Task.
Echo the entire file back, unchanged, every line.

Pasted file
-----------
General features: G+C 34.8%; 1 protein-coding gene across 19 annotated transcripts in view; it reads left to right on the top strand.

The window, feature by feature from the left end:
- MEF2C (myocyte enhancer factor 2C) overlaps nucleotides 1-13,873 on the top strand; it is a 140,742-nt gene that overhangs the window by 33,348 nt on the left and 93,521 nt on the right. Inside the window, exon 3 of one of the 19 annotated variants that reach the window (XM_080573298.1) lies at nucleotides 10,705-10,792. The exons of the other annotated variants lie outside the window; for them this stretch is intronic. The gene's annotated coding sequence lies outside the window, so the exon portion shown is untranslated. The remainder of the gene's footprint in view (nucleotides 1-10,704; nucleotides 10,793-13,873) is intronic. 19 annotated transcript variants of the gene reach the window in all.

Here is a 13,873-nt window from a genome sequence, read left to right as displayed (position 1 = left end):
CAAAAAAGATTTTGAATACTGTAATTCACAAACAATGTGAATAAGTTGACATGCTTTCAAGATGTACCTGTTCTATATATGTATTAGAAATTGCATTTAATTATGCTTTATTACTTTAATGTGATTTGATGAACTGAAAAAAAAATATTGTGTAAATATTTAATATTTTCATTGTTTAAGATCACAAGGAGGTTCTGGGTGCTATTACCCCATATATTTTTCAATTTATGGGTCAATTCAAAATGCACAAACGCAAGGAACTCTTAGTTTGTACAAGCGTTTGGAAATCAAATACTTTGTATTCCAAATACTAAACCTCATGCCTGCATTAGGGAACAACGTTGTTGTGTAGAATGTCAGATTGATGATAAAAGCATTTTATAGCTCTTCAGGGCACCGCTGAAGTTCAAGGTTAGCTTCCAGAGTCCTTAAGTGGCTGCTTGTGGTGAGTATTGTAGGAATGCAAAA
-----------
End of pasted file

General features: G+C 34.8%; 1 protein-coding gene across 19 annotated transcripts in view; it reads left to right on the top strand.

The window, feature by feature from the left end:
- MEF2C (myocyte enhancer factor 2C) overlaps nucleotides 1-13,873 on the top strand; it is a 140,742-nt gene that overhangs the window by 33,348 nt on the left and 93,521 nt on the right. Inside the window, exon 3 of one of the 19 annotated variants that reach the window (XM_080573298.1) lies at nucleotides 10,705-10,792. The exons of the other annotated variants lie outside the window; for them this stretch is intronic. The gene's annotated coding sequence lies outside the window, so the exon portion shown is untranslated. The remainder of the gene's footprint in view (nucleotides 1-10,704; nucleotides 10,793-13,873) is intronic. 19 annotated transcript variants of the gene reach the window in all.

Here is a 13,873-nt window from a genome sequence, read left to right as displayed (position 1 = left end):
CAAAAAAGATTTTGAATACTGTAATTCACAAACAATGTGAATAAGTTGACATGCTTTCAAGATGTACCTGTTCTATATATGTATTAGAAATTGCATTTAATTATGCTTTATTACTTTAATGTGATTTGATGAACTGAAAAAAAAATATTGTGTAAATATTTAATATTTTCATTGTTTAAGATCACAAGGAGGTTCTGGGTGCTATTACCCCATATATTTTTCAATTTATGGGTCAATTCAAAATGCACAAACGCAAGGAACTCTTAGTTTGTACAAGCGTTTGGAAATCAAATACTTTGTATTCCAAATACTAAACCTCATGCCTGCATTAGGGAACAACGTTGTTGTGTAGAATGTCAGATTGATGATAAAAGCATTTTATAGCTCTTCAGGGCACCGCTGAAGTTCAAGGTTAGCTTCCAGAGTCCTTAAGTGGCTGCTTGTGGTGAGTATTGTAGGAATGCAAAA